Segmentation of the body axis into a series of repeating units is a canonical strategy in morphogenesis, and evidence of this can be seen in the skeletal system of all vertebrates. In vertebrates (and even some insects), the developmental process of segmentation is characterized by the rhythmic and sequential addition of segments (called somites) to an elongating body axis, and is regulated by an oscillatory mechanism termed the segmentation clock.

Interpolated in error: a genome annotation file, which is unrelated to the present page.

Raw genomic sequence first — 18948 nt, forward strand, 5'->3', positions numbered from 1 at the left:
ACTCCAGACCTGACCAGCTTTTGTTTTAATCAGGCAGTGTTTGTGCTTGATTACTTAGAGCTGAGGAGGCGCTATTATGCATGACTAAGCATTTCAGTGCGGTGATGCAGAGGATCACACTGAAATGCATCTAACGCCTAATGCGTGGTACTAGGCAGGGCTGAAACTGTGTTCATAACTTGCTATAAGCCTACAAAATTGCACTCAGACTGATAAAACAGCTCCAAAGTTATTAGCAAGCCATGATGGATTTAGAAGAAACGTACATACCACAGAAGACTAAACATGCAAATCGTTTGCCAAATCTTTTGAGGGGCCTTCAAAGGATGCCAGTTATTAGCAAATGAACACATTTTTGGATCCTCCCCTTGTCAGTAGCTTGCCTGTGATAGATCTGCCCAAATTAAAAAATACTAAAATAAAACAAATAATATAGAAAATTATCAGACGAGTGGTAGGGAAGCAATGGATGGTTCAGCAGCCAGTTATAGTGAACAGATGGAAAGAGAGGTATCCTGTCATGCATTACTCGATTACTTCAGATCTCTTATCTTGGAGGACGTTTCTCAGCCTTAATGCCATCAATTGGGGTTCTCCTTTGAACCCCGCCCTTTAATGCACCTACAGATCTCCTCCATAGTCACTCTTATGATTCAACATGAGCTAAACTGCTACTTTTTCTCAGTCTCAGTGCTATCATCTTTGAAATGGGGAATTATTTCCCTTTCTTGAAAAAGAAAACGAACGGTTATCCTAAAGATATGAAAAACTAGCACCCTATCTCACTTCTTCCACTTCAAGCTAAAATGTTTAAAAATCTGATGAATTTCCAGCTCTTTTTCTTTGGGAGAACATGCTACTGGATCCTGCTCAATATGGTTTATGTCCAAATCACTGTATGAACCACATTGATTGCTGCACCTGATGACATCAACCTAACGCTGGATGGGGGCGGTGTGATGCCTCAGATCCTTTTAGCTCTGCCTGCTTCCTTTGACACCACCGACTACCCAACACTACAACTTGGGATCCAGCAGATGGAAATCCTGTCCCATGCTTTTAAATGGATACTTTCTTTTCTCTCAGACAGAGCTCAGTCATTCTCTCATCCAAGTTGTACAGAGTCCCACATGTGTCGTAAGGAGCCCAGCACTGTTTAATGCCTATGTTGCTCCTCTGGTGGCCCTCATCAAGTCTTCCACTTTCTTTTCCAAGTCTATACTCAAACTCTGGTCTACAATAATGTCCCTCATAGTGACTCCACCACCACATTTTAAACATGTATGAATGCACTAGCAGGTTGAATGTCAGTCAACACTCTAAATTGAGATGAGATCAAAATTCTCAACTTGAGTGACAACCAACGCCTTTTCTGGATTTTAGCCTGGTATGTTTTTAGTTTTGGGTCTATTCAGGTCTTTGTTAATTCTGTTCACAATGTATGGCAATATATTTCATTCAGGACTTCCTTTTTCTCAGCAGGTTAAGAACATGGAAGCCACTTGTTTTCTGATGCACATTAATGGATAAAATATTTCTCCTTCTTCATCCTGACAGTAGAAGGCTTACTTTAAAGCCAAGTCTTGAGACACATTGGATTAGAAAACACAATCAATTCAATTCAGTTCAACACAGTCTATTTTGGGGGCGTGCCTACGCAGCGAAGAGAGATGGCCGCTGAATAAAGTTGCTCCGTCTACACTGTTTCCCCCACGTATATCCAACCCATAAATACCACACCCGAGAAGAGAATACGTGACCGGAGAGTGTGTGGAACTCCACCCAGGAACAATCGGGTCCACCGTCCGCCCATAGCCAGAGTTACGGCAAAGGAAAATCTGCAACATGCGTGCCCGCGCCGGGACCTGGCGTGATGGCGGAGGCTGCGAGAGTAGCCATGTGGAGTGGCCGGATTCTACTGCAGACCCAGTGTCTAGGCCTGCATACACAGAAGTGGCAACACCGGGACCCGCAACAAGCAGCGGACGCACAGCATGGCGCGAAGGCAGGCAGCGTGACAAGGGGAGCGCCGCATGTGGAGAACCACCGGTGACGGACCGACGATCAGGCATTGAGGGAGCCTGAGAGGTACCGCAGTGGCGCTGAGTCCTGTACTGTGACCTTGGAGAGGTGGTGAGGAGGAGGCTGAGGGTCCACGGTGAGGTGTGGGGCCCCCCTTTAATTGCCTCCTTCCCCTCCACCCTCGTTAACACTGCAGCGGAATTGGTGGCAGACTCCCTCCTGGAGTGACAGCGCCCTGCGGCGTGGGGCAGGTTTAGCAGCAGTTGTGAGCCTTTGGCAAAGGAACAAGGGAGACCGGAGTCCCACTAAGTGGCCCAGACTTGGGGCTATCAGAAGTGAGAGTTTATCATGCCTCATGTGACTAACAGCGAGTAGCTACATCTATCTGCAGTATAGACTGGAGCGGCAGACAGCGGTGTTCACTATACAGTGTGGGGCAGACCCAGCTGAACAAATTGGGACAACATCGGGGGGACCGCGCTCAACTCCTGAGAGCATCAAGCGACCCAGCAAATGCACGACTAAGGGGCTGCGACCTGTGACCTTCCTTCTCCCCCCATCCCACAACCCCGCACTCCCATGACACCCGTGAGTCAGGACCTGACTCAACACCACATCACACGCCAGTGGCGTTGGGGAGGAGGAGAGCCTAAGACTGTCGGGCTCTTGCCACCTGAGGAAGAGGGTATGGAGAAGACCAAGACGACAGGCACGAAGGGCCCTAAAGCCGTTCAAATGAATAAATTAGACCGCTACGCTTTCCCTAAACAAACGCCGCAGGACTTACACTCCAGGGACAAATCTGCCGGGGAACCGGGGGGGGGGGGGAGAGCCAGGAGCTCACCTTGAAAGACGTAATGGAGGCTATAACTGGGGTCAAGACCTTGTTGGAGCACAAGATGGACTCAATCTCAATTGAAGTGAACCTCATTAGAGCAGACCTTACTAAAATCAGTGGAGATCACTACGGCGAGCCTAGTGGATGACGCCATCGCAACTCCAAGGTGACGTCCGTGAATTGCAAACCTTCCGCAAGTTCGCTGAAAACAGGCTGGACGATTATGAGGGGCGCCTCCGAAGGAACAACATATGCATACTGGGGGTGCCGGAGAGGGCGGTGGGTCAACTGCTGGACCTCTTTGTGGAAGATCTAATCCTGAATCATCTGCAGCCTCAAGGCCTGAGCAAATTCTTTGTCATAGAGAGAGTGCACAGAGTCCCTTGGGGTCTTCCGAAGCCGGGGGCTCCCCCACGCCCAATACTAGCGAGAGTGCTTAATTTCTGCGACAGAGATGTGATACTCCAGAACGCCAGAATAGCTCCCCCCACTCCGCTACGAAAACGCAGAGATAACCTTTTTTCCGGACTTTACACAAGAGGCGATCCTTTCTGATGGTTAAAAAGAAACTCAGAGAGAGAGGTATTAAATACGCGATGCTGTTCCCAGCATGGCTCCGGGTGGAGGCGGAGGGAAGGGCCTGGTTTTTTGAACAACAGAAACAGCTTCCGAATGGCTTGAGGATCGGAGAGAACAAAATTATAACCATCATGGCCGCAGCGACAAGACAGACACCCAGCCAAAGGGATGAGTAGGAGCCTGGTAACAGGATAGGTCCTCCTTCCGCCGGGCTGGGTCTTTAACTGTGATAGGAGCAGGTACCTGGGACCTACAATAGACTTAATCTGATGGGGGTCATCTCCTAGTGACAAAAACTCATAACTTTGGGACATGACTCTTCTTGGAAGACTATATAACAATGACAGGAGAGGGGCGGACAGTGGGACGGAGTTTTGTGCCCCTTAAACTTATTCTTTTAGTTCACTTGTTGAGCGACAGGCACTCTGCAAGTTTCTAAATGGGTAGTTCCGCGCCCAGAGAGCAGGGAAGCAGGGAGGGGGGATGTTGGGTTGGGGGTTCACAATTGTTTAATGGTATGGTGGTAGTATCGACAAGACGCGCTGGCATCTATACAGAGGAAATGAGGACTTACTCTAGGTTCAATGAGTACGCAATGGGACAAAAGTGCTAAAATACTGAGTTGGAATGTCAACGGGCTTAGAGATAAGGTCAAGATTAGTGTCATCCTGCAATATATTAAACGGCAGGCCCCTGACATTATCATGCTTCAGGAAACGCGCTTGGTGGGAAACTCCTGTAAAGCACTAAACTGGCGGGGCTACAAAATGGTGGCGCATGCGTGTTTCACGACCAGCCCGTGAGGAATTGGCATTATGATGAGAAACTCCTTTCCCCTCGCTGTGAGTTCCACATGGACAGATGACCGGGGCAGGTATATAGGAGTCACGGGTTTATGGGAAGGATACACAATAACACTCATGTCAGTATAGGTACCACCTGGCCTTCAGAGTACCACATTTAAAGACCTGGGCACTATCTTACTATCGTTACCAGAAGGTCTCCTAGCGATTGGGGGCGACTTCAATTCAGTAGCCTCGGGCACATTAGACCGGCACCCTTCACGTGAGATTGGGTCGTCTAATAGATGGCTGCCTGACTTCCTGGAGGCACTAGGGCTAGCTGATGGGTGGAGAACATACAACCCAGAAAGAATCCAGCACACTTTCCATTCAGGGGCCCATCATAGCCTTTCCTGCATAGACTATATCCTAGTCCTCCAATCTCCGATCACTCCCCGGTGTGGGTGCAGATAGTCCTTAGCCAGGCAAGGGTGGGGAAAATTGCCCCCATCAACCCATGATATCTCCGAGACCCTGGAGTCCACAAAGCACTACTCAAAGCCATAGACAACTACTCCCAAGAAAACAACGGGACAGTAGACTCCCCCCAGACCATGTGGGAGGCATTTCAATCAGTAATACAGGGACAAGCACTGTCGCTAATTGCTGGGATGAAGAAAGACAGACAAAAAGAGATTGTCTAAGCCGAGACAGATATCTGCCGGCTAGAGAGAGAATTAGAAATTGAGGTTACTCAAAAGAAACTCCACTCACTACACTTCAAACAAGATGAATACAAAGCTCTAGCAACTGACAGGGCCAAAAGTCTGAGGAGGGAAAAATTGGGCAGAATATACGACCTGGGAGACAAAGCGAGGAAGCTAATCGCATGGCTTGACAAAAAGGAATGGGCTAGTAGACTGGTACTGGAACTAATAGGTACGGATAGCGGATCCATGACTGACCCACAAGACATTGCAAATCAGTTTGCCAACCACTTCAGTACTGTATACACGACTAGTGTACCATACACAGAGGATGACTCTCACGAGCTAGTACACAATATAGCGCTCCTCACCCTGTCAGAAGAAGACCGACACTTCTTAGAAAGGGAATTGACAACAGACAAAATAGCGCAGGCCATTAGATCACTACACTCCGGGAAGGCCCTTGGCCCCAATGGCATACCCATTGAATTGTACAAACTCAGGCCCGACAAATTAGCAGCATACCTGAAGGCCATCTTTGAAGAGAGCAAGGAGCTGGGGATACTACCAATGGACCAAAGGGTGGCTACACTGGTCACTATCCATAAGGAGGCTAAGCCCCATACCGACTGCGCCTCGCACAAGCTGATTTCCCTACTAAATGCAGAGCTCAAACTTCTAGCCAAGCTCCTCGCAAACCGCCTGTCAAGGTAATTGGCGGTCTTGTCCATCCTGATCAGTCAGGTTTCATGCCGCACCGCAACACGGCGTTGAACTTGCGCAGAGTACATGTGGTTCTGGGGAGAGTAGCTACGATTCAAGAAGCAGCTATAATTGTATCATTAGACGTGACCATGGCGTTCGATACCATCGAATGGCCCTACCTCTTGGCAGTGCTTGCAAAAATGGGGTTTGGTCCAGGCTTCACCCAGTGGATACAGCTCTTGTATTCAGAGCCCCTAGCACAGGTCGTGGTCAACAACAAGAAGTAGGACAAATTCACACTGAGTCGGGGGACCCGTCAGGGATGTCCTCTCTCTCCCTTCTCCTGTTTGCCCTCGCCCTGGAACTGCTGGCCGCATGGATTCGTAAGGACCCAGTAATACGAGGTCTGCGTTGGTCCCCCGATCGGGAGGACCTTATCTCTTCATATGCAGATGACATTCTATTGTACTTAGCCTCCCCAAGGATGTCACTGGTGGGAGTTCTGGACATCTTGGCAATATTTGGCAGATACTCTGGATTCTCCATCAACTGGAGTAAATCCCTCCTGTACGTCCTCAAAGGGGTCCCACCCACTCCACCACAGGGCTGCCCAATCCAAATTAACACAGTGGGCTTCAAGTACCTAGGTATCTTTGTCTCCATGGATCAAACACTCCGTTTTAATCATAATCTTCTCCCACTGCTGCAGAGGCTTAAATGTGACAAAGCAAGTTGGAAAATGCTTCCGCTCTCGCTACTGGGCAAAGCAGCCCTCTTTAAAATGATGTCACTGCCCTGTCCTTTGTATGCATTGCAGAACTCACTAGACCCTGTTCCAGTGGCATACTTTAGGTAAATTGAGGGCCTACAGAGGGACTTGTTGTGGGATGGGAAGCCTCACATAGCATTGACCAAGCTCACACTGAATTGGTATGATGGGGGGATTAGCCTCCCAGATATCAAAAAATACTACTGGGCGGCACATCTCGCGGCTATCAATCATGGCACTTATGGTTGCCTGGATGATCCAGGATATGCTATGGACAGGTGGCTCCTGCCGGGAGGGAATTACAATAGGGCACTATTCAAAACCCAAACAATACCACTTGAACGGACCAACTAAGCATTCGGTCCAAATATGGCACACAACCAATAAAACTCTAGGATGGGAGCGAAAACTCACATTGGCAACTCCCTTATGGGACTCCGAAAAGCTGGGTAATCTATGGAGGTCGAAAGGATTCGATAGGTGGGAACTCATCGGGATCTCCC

Understanding the development of the body plan in zebrafish requires high-throughput microscopy and image analysis of mutant and transgenic fish. We are developing automated methods for identifying and segmenting the somites from time-lapse microscopy images. To model the developing somites, we use a constellation model where each individual part is represented locally by an active appearance model, and make use of fast random forest classifiers and inference on graphical models to initialize and solve for the best solution.